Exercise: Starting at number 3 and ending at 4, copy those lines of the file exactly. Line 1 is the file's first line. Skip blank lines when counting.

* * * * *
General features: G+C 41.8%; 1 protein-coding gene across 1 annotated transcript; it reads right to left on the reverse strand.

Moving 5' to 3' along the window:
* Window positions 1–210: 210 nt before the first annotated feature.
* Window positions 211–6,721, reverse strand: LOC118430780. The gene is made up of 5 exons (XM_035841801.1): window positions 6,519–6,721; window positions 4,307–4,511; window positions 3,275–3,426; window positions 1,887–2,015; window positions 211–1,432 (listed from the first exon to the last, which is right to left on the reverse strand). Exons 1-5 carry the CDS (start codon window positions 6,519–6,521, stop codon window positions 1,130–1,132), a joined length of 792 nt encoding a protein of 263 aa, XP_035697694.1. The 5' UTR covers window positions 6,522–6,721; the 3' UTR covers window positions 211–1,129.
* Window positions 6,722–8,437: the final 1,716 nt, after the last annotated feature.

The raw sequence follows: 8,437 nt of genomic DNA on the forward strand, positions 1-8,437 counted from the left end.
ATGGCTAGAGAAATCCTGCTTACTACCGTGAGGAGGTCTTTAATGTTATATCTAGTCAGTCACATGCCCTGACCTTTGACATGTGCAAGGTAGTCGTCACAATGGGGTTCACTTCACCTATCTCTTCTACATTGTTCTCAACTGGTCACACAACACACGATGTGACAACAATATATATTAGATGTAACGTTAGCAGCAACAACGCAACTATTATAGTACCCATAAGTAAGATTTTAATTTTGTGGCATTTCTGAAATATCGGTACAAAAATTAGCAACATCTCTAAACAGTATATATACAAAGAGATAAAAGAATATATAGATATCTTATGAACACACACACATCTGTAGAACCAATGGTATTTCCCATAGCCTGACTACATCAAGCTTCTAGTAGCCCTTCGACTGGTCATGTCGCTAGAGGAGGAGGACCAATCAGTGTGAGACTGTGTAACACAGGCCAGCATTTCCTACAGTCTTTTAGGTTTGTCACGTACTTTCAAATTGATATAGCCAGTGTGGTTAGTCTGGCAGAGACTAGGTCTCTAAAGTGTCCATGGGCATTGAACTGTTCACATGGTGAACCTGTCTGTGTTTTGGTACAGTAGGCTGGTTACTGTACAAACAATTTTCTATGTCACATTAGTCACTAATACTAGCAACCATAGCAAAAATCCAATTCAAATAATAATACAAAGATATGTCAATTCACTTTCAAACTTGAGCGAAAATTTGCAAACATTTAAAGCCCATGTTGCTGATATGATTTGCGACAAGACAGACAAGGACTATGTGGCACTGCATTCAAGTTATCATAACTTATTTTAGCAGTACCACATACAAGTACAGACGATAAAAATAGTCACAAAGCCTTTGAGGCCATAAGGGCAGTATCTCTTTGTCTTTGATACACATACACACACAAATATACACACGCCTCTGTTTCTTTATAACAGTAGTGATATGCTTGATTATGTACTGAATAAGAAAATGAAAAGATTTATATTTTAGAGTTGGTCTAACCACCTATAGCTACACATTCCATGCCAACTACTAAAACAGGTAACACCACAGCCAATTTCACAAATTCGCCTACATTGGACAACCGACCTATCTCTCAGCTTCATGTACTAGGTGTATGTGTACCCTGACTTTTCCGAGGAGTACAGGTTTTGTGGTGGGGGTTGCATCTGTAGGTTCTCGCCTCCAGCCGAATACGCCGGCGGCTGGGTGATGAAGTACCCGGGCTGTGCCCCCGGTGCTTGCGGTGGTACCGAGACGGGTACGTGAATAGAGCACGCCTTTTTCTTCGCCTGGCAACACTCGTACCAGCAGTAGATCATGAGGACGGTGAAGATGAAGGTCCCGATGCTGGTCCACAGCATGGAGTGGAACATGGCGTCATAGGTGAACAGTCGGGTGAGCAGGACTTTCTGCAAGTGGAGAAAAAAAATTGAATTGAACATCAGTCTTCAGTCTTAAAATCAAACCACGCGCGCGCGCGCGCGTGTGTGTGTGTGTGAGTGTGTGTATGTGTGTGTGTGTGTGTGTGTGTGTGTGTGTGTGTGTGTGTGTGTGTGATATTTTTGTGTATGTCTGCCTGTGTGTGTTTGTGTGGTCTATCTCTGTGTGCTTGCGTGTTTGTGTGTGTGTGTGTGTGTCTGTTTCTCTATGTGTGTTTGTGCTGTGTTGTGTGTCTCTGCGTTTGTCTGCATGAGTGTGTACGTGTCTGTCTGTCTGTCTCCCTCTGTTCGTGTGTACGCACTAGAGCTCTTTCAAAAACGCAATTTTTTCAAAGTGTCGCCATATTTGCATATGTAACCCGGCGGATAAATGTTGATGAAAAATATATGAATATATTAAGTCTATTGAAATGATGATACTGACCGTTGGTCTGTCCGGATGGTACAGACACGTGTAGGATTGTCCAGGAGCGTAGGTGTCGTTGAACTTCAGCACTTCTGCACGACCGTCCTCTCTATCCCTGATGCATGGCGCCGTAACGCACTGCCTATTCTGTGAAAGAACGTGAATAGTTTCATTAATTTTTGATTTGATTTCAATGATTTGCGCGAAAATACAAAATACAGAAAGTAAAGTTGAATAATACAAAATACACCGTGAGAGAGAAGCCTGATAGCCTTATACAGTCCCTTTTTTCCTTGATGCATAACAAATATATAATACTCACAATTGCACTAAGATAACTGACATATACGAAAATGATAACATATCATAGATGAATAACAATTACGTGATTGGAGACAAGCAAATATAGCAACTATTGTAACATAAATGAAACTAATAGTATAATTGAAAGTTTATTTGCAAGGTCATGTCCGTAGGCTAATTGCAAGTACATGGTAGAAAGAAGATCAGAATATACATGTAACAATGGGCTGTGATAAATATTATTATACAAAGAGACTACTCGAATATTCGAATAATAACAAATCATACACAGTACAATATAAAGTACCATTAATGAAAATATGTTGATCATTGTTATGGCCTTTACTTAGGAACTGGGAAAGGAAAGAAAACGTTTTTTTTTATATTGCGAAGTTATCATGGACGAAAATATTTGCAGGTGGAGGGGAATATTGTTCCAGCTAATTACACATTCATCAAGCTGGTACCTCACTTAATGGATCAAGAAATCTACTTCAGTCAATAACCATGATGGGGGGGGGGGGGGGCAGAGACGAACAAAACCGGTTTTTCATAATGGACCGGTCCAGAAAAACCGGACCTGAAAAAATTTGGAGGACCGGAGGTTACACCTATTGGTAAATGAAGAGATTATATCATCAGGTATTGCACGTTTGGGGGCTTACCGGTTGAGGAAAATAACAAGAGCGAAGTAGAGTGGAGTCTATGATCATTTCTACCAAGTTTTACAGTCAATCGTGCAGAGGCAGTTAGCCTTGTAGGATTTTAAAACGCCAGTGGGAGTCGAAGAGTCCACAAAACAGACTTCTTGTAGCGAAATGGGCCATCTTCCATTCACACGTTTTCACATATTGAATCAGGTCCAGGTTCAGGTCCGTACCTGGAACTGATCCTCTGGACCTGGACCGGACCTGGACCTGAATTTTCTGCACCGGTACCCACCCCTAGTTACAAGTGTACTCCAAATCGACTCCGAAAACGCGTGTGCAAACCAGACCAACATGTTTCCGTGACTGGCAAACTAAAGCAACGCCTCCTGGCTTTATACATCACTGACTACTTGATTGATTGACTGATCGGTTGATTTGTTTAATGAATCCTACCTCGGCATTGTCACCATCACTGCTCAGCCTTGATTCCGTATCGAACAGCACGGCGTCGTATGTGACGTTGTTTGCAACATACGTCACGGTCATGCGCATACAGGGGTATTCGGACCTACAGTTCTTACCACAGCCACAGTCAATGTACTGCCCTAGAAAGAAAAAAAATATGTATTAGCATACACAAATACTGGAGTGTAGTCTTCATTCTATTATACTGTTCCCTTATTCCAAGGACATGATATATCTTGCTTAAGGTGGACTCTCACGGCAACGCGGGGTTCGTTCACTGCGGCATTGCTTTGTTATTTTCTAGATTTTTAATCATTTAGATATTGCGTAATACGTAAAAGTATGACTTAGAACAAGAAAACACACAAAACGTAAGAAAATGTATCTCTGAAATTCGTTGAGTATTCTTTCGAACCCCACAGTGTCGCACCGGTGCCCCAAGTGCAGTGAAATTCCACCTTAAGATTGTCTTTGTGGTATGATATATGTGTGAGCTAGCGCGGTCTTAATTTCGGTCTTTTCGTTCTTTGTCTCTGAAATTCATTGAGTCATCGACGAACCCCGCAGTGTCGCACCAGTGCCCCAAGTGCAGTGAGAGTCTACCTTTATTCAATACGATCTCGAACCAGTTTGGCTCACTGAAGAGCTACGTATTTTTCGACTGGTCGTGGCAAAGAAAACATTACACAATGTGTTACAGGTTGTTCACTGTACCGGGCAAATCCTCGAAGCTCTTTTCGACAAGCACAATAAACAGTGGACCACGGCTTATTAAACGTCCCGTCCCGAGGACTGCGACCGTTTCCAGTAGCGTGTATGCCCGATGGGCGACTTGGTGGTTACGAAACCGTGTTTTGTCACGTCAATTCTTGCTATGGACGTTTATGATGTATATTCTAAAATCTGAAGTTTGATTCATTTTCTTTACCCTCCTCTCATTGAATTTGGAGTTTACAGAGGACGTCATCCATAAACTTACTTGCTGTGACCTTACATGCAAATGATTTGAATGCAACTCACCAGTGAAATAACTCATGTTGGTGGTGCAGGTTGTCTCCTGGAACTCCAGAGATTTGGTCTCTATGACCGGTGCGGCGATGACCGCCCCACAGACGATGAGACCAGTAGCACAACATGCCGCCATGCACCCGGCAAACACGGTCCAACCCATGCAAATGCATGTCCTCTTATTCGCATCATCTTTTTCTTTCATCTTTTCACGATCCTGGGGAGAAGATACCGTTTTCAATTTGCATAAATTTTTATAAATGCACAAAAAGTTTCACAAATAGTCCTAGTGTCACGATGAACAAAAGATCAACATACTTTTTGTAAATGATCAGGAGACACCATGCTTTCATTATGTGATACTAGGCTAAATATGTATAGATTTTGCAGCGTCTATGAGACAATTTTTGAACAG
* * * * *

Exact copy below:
* Window positions 1–210: 210 nt before the first annotated feature.
* Window positions 211–6,721, reverse strand: LOC118430780. The gene is made up of 5 exons (XM_035841801.1): window positions 6,519–6,721; window positions 4,307–4,511; window positions 3,275–3,426; window positions 1,887–2,015; window positions 211–1,432 (listed from the first exon to the last, which is right to left on the reverse strand). Exons 1-5 carry the CDS (start codon window positions 6,519–6,521, stop codon window positions 1,130–1,132), a joined length of 792 nt encoding a protein of 263 aa, XP_035697694.1. The 5' UTR covers window positions 6,522–6,721; the 3' UTR covers window positions 211–1,129.